How to Get an Insurance License in Minnesota

Written by: Nik Ventouris

Last updated:

If you’re thinking about becoming an insurance agent in Minnesota, the first step you’ll need to take in order to kickstart your career is to obtain a Minnesota insurance license.

In this guide, we’ll walk you through the step-by-step process of how to become an insurance agent in Minnesota, as well as what to do once you get licensed.

Tip: Doing a pre-licensing education course dramatically increases your chance of passing your exam on your first attempt, which can end up saving you both time and money in the long run.

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Minnesota Insurance License

In order to get your Minnesota insurance license, you’ll need to complete the following five steps:

  1. Figure Out Which Insurance License You’ll Need
  2. Complete a Pre-Licensing Education Course
  3. Pass the Relevant Minnesota Insurance License Exam(s)
  4. Complete a Fingerprint and Background Check
  5. Submit Your Insurance License Application

Below we have explored each step in more detail.

Step 1: Decide Which Insurance Licenses You Need

The first step will be deciding what type of insurance policies you’ll want to sell — at least at the start of your career.

This is because the type of insurance policies you’re hoping to sell will dictate the type of license you’ll need. For example, you’d need a Property & Casualty (P&C) license to be able to sell auto, home, or business insurance.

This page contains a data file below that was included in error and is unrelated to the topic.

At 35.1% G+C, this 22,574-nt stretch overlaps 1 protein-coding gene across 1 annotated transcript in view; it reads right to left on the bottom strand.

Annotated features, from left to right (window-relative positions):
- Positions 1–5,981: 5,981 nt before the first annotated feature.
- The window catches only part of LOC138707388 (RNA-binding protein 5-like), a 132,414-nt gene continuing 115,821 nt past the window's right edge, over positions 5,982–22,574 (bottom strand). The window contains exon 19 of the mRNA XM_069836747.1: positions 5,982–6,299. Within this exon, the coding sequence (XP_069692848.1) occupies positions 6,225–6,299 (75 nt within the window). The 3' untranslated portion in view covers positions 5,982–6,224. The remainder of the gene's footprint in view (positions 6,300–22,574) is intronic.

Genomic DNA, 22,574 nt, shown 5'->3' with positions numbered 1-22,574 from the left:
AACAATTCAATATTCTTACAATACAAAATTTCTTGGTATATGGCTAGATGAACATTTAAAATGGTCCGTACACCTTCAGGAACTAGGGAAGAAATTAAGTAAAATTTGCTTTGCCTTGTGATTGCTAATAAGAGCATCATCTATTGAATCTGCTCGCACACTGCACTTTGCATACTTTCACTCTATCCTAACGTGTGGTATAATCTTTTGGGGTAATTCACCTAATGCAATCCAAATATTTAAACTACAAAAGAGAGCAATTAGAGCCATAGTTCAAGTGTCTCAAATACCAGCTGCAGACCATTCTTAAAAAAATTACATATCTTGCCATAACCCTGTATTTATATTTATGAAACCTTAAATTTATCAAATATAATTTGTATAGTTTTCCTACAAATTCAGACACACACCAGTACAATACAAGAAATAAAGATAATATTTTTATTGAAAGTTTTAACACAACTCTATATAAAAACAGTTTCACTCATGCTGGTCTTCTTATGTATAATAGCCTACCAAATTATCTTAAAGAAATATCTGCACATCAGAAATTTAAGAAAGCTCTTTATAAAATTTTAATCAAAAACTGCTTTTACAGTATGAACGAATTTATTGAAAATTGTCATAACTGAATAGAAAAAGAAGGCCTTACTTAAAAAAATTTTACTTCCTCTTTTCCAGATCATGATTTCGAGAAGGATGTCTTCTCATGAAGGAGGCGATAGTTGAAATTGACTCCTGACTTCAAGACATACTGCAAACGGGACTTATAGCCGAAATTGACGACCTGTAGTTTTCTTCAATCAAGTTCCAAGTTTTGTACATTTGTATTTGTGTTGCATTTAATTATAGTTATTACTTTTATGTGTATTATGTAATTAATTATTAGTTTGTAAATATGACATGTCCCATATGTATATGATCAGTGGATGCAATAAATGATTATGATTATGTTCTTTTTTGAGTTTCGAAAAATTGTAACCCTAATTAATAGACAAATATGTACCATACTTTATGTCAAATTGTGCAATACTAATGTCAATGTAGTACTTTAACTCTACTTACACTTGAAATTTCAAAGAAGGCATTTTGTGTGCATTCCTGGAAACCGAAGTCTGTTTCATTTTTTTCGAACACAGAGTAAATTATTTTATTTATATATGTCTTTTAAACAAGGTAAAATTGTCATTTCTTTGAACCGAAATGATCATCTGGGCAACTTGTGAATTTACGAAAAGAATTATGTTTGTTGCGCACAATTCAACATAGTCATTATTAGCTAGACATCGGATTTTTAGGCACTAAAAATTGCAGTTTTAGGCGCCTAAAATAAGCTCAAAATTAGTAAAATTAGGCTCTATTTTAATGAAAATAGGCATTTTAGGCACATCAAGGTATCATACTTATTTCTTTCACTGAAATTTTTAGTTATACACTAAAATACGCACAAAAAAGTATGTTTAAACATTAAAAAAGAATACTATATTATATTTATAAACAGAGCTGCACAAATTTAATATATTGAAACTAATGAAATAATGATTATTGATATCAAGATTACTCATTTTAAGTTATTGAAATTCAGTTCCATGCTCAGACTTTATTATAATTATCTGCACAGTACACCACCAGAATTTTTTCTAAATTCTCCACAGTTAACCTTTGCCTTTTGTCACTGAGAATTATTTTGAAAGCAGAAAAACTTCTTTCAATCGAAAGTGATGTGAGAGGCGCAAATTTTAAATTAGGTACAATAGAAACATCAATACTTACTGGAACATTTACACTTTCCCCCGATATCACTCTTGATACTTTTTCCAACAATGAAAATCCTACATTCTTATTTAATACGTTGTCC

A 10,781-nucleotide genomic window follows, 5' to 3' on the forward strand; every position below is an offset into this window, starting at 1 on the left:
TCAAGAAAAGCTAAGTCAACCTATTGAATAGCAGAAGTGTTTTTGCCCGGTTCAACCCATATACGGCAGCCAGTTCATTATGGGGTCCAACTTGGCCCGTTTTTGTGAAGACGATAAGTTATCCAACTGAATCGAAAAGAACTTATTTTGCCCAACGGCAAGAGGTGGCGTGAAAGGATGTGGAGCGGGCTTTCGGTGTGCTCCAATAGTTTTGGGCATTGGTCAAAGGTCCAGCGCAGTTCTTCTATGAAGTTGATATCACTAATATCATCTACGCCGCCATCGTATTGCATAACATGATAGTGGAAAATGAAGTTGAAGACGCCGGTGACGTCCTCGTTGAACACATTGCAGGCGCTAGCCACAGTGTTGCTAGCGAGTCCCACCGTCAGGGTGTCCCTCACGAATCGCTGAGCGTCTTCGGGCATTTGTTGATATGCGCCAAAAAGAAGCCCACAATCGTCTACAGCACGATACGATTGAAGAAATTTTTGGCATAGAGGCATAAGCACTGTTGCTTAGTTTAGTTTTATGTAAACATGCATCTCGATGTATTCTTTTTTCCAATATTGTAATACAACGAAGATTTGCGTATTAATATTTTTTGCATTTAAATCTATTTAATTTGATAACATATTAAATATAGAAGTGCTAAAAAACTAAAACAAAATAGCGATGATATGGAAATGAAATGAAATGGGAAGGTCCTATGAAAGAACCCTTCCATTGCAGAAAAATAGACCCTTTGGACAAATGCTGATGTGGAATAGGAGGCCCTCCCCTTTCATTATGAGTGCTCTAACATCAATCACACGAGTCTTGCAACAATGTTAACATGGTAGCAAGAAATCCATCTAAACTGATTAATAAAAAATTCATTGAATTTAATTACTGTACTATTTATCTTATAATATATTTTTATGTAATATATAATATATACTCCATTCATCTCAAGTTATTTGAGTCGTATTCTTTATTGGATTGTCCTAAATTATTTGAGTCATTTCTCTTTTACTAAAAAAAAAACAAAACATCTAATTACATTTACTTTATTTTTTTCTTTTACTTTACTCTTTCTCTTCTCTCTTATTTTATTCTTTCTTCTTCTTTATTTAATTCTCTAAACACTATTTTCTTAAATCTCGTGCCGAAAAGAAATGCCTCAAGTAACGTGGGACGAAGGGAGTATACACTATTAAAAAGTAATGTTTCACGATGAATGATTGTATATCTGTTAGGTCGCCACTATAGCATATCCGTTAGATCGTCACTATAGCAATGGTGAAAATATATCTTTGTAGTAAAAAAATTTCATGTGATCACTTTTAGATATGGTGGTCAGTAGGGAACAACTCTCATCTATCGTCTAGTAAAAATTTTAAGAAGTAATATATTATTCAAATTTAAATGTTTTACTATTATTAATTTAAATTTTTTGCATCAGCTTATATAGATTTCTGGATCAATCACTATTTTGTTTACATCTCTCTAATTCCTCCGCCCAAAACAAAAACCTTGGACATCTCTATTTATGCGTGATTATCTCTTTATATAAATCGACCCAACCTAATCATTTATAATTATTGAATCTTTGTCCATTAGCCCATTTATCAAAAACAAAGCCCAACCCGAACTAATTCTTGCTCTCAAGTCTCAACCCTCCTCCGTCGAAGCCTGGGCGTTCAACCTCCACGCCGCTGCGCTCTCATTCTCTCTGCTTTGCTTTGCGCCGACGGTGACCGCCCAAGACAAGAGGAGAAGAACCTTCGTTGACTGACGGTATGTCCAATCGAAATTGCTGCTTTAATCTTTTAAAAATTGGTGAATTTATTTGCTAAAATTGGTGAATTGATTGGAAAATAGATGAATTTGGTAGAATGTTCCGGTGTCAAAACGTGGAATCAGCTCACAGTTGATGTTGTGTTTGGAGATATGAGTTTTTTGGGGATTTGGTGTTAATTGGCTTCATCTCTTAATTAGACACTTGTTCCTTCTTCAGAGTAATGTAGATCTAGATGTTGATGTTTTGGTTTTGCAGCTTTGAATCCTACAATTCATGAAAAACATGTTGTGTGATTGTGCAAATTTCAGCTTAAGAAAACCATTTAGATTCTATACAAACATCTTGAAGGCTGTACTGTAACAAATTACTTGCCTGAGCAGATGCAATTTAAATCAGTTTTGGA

Here’s a list of all the different types of insurance agent licenses that are available in the state of Minnesota:

  • Life
  • Accident & Health
  • Variable Annuities & Variable Life
  • Property
  • Casualty
  • Personal Lines
  • Credit
  • Travel
  • Bail bonds
  • Farm Property & Liability
  • Title
  • Surplus Lines

While there are a large number of different licenses to choose from, the vast majority of insurance agents will either obtain a Property and Casualty (P&C) or a Life and Health insurance license.

In fact, many agents actually opt to go for both of these licenses as it allows them to offer clients a much wider range of the most common insurance products.

However, if you already know you want to specialize in one particular type of policy, you’ll of course only have to focus on the specific license that’s relevant to this insurance type.

It’s worth noting at this point that if you’re looking to work as an insurance adjuster, you’ll need to obtain a separate license — which you can find more information about in our Minnesota Adjuster License overview.

Step 2: Complete a Minnesota Pre-Licensing Education Course

The next step you’ll want to take toward becoming a licensed insurance agent in Minnesota is completing a pre-licensing education course.

In accordance with Minnesota state law, 20 hours of pre-licensing training is required for all major insurance lines of authority, including Personal Lines, Property, Casualty, Life, and Accident and Health.

After this step is complete, your provider will be required to submit an electronic certificate to the Minnesota Department of Commerce which confirms your attendance and completion.

Keep in mind that you may be exempt from this requirement if you have:

  • A two-year Minnesota vocational school degree in insurance
  • A four-year college degree in business with an emphasis in insurance